10 Things You Have to Eat and Drink in the South Right Now
Recently, I spent two months wending my way through the American South: Savannah and Atlanta, Nashville and Knoxville, Raleigh and Durham, New Orleans and Charleston as well as smaller, equally charming towns such as Shelby, North Carolina and Madisonville, Tennessee. As I drove, I chomped on chopped pork laced with vinegar, fried bologna sandwiches, and barbecued brisket, sure, but also refined cuisine at farm-to-table restaurants that bowled me over. Here the top 10 things I ate and drank, from a honky-tonk bar in Nashville to a New Orleans Israeli restaurant.
Ensalada de Mariscos at Mateo Bar de Tapas in Durham, North Carolina
I wasn’t expecting landlocked Durham to have some of the best seafood I’ve ever tasted, but Durham’s Mateo, the first solo venture by chef Matthew Kelly, was a knockout. Everyone around you will be ordering foxy-looking patatas bravas—fried wedges of potatoes served with aioli—but you also want to order the seafood salad, a bowl brimming with chilled scallops, shrimp, octopus, clams, and calamari, all brightened by an eye-opening sherry vinaigrette.
Hush puppies and banana pudding at Red Bridges Barbecue Lodge in Shelby, North Carolina
Revamped diners, from Savannah’s gorgeous The Grey to Raleigh’s charming Poole’s Downtown Diner, are a thing these days, but thanks to a handy app from the Southern Foodways Alliance, I landed upon an original—the 1953-era Red Bridges Barbecue Lodge on Highway 74. Cornflower-blue banquettes, bold mid-century typography, and the sweetest service combined for one of the most memorable meals of my trip: hickory-smoked pulled pork, crisp hush puppies, and creamy banana pudding (which I ate in the car so I could exclaim over it privately), all for less than $10.
Gnocchi at FIG in Charleston
This South Carolinan city is renowned as a dining destination, and the gnocchi at FIG—silky, plush with ricotta, and bobbing in a bowl of savory lamb Bolognese—is no exception. (“They need to serve it with a cigarette, it’s so good,” remarked a friend and FIG superfan.) Even if you can’t get a table reservation, this gnocchi is worth savoring at the bar with a glass of wine.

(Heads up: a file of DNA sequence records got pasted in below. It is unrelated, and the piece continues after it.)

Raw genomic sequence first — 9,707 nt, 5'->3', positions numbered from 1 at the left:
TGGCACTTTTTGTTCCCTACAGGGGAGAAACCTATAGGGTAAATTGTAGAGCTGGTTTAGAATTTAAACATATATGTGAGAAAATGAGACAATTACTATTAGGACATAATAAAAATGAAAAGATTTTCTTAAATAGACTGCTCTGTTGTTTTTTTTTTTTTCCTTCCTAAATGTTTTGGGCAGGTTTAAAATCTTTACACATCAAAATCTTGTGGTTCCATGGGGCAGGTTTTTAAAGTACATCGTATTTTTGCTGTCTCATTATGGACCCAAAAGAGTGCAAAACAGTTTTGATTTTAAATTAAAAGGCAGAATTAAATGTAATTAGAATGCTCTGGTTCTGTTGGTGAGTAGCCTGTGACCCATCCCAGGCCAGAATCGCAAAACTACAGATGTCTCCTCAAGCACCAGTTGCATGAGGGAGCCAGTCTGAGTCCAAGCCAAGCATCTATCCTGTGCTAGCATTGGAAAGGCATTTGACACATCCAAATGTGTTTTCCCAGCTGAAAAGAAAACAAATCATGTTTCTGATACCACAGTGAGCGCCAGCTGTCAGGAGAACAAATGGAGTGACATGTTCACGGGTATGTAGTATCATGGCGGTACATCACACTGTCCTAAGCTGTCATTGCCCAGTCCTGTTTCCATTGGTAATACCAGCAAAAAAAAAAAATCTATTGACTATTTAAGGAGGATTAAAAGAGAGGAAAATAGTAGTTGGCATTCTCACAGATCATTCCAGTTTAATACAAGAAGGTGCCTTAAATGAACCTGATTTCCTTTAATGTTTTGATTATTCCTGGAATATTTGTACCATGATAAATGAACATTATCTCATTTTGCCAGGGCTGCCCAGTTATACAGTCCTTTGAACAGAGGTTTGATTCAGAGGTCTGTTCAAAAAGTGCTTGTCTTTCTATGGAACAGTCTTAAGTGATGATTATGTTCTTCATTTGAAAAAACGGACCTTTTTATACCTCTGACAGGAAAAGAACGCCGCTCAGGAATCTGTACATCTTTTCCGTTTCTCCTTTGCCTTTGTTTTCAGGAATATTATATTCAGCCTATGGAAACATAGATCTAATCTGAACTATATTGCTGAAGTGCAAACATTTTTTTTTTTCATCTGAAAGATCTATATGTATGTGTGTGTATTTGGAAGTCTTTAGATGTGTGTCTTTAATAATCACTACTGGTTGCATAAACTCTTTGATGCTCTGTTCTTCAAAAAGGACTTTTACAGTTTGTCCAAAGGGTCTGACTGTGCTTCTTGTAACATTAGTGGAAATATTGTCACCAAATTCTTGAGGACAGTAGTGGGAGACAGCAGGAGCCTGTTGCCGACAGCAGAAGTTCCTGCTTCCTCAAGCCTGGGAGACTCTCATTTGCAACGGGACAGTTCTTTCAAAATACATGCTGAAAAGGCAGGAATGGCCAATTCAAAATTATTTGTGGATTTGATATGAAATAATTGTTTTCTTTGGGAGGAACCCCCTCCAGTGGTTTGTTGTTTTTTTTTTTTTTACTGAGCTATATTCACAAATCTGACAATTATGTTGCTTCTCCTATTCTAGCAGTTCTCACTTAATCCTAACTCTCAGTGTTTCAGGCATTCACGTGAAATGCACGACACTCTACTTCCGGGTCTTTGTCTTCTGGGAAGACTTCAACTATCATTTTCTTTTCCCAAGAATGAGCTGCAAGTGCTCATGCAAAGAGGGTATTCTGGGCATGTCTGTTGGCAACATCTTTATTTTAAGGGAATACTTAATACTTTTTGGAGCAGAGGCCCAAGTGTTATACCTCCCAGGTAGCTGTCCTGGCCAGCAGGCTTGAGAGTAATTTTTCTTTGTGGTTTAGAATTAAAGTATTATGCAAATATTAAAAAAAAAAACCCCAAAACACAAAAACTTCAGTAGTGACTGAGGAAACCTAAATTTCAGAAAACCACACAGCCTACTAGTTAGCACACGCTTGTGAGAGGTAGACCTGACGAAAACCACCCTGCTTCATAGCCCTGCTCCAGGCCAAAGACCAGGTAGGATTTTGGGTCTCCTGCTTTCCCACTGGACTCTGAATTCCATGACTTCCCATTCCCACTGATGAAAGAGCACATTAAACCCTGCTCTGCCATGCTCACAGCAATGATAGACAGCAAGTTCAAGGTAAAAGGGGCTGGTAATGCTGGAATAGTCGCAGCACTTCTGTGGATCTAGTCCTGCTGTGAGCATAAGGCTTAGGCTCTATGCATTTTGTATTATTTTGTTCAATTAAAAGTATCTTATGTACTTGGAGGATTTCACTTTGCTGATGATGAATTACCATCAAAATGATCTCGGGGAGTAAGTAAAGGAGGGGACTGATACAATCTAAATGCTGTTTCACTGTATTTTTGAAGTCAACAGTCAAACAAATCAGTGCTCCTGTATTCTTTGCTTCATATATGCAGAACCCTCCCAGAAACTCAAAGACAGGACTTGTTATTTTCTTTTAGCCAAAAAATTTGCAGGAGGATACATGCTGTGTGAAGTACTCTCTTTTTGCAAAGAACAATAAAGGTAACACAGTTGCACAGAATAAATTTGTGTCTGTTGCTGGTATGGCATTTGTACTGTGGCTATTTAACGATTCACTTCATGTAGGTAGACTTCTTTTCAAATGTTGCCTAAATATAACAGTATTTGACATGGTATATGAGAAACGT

Fried catfish and smoked greens at Arnold’s Country Kitchen in Nashville
Nashville friends piped up about Arnold’s before all others. The meat-and-three workhorse has been a Nashville establishment since the early ‘80s. Fill your cafeteria tray with crisp fried catfish or chicken (depending on the day), super-smoky collards, mac and cheese, roast beef, and pecan pie. And bank on a walk afterwards.
Lamb hummus at Shaya in New Orleans
Having already shouted out Shaya’s many memorable dishes, I have to include anything Alon Shaya cooks involving hummus or lamb. Although dishes change their stripes seasonally here, look for those two ingredients—and if the lamb with fried chickpeas on the silkiest hummus ever is on the menu, get it. You’ll see a plate on most tables around you.
Mezcal cocktail at Death & Taxes in Raleigh, North Carolina
Chef Ashley Christensen has transformed the dining scene in Raleigh with a full seven restaurants and cafes under her name, and while her food—perfectly seared octopus; vegetables done right; bone marrow the size of your arm—at Death & Taxes is excellent, so is the bar program here. I loved a tart-sweet mezcal-based drink with local prickly pear and a tart grapefruit shrub.
Stir-fried greens at Kimball House in Atlanta
This ATL hotspot is known for soaring ceilings and fabulous oysters, but we loved a secondary player on the pricey menu—a side of sautéed greens with plenty of garlic, ginger, collards, shiitakes, shallots, and an umami boom of fermented habanero butter.
BBQ brisket at Lewis BBQ in Charleston
Given that his resume includes a stint at Austin’s venerable Franklin Barbecue, I had high hopes for John Lewis’s brisket. What I didn’t anticipate is that—bite for buttery, marbled bite—it’s almost an exact match to Franklin’s, and thus, incredible. Having cooked for pop-ups and the Charleston food festival (where the line for his BBQ dwarfed all others), Lewis is finally—to the relief of locals—opening a brick-and-mortar this spring.
Wine service at Blackberry Farm in Walland, Tennessee
If you’re not a “wine person,” you don’t expect to get excited about a meal with wine pairings, but when you’re in one of the best places in the nation for such things—this rural luxury hotel and restaurant took home the James Beard Award for wine service in 2014—the combination of chef Cassidee Dabney’s exquisite food and sommelier Jason Drotar’s intuitive wine service shifted my perception. The pairing of the right Chablis with local trout was exceptional.
The “Recession Special” at Robert’s in Nashville
Maybe it was the Patsy Cline cover sung so beautifully in the background, but something about the $5 special at this honky-tonk bar—one can of PBR, one bag of chips, and a griddled fried bologna sandwich with mayo—just put the whole trip south over the top.